# Prefix grammar

In theoretical computer science and formal language theory, a prefix grammar is a type of string rewriting system, consisting of a set of string rewriting rules, and similar to a formal grammar or a semi-Thue system. What is specific about prefix grammars is not the shape of their rules, but the way in which they are applied: only prefixes are rewritten. The prefix grammars describe exactly all regular languages.[1]

## Formal definition

A prefix grammar G is a 3-tuple, (Σ, S, P), where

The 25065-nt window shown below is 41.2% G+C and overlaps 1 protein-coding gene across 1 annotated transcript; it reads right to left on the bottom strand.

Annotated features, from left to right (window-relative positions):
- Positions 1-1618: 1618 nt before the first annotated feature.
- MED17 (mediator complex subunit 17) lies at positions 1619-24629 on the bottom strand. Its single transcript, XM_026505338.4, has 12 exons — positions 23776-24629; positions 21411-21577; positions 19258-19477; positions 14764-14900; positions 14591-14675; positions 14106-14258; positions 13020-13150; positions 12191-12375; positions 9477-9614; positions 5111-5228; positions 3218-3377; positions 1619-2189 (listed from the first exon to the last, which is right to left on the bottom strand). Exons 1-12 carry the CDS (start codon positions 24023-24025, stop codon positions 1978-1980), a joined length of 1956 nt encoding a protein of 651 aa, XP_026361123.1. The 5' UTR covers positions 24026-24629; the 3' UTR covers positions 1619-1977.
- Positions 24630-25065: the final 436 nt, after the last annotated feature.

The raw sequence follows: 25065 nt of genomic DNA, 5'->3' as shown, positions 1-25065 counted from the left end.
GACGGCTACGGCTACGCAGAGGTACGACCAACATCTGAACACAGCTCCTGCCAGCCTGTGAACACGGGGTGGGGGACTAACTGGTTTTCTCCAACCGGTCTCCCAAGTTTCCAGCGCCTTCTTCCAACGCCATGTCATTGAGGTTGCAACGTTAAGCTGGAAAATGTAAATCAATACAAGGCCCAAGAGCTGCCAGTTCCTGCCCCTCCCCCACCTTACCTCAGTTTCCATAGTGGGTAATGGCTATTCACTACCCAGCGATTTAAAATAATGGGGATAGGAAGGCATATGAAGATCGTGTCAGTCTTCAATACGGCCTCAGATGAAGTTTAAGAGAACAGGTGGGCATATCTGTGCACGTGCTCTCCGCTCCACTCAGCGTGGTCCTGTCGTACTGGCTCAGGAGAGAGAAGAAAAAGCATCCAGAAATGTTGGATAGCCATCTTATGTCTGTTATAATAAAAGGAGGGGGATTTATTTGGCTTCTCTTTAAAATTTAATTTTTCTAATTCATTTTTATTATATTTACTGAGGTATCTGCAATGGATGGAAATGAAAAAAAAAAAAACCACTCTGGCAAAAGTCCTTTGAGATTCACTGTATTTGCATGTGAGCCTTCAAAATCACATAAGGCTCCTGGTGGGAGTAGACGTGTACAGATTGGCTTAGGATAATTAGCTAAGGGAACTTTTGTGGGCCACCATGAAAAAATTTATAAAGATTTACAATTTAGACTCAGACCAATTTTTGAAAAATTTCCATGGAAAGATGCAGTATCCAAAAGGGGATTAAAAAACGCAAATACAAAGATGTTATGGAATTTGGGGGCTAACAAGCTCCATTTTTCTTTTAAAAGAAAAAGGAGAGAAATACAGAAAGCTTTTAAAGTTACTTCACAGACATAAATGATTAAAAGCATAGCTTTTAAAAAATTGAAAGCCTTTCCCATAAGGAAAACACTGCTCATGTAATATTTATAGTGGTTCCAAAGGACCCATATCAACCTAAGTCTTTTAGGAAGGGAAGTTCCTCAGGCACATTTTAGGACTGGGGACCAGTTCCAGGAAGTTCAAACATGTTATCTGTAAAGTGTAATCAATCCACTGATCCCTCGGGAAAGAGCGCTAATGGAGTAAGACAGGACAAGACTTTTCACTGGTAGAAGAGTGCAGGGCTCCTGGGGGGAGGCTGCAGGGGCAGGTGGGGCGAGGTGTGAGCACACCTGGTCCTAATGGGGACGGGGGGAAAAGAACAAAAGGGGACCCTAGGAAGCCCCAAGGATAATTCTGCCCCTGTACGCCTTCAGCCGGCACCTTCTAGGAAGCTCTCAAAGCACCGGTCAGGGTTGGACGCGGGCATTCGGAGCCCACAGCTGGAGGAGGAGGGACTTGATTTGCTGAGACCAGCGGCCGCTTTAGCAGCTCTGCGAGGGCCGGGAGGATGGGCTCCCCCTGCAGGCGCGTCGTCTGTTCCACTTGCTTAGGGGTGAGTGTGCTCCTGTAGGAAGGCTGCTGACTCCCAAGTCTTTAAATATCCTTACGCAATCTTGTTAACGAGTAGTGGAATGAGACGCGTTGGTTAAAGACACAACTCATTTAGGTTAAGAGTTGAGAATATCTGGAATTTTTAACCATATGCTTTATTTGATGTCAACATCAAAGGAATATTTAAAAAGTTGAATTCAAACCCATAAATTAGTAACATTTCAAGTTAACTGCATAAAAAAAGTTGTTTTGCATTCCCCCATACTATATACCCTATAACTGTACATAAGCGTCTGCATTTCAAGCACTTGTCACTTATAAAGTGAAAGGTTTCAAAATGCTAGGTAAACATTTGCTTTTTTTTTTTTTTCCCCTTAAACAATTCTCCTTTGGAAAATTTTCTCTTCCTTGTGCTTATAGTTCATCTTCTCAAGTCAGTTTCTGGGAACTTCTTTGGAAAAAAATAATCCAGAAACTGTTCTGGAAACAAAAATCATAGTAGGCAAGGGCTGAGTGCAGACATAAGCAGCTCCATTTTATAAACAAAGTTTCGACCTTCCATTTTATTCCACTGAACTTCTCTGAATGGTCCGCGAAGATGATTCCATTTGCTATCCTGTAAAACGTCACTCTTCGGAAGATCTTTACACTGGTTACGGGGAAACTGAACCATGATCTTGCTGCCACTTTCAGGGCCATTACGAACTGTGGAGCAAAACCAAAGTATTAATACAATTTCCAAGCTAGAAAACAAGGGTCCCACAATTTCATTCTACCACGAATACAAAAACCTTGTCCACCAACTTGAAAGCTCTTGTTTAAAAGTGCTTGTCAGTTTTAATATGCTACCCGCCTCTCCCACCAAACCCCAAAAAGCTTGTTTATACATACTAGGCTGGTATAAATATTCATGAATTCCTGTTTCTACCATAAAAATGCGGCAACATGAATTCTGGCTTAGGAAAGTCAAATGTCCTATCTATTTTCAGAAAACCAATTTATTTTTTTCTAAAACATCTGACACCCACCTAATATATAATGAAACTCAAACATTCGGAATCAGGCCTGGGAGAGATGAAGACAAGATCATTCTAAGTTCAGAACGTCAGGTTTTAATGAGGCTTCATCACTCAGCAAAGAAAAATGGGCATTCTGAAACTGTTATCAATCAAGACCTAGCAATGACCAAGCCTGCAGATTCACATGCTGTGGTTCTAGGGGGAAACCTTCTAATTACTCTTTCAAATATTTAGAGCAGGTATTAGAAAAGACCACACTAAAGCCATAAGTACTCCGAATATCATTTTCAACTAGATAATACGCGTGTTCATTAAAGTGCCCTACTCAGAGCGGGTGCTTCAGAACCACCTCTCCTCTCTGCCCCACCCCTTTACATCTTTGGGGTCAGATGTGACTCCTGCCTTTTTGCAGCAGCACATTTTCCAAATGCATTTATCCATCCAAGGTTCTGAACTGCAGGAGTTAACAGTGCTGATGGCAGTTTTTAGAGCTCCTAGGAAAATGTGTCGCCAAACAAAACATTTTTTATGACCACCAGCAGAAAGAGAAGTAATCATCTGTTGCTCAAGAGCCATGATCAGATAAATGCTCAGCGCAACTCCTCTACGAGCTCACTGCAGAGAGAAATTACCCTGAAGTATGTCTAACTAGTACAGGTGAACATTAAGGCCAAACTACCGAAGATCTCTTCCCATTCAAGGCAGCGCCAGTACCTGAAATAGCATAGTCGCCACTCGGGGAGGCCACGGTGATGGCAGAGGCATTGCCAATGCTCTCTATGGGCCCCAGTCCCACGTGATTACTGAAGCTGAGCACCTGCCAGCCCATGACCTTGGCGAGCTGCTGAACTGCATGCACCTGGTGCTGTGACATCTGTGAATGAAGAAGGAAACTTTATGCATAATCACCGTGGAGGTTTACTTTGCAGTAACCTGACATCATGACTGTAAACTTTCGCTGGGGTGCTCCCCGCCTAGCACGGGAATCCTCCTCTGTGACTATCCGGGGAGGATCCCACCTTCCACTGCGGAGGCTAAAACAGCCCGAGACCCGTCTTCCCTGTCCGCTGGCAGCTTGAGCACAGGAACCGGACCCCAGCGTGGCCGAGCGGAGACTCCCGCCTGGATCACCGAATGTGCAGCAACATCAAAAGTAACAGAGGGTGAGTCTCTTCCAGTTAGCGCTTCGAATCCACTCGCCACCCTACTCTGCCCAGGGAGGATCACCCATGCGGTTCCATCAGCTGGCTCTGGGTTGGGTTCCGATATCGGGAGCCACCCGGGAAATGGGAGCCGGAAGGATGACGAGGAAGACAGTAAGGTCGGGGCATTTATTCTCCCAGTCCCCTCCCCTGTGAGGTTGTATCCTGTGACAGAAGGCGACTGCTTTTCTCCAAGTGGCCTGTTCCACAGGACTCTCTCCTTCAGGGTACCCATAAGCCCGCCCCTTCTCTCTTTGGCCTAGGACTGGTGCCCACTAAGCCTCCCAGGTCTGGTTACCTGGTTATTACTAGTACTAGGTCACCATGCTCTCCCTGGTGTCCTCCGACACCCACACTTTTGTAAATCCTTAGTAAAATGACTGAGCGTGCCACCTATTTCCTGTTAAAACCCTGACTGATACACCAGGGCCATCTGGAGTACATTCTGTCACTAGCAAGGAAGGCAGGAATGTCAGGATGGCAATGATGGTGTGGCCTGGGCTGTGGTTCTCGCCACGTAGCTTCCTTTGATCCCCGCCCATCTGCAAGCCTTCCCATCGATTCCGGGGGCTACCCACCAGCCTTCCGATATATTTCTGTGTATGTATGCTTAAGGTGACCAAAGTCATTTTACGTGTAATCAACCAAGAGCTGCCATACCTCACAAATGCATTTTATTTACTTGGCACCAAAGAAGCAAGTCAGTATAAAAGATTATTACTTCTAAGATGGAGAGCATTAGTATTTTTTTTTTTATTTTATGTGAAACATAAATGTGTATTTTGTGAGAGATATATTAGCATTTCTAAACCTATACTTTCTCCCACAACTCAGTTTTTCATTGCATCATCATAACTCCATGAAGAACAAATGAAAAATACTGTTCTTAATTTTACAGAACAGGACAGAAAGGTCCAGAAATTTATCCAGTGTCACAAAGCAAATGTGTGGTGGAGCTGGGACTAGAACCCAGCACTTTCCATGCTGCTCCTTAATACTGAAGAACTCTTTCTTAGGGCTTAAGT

• Σ is a finite alphabet
• S is a finite set of base strings over Σ
• P is a set of production rules of the form uv where u and v are strings over Σ

For strings x, y, we write x →G y (and say: G can derive y from x in one step) if there are strings u, v, w such that x = vu, y = wu, and v → w is in P. Note that G is a binary relation on the strings of Σ.

The language of G, denoted L(G), is the set of strings derivable from S in zero or more steps: formally, the set of strings w such that for some s in S, s R w, where R is the transitive closure of G.

## Example

The prefix grammar

• Σ = {0, 1}
• S = {01, 10}
• P = {0 → 010, 10 → 100}

describes the language defined by the regular expression

$01(01)^* \cup 100^*$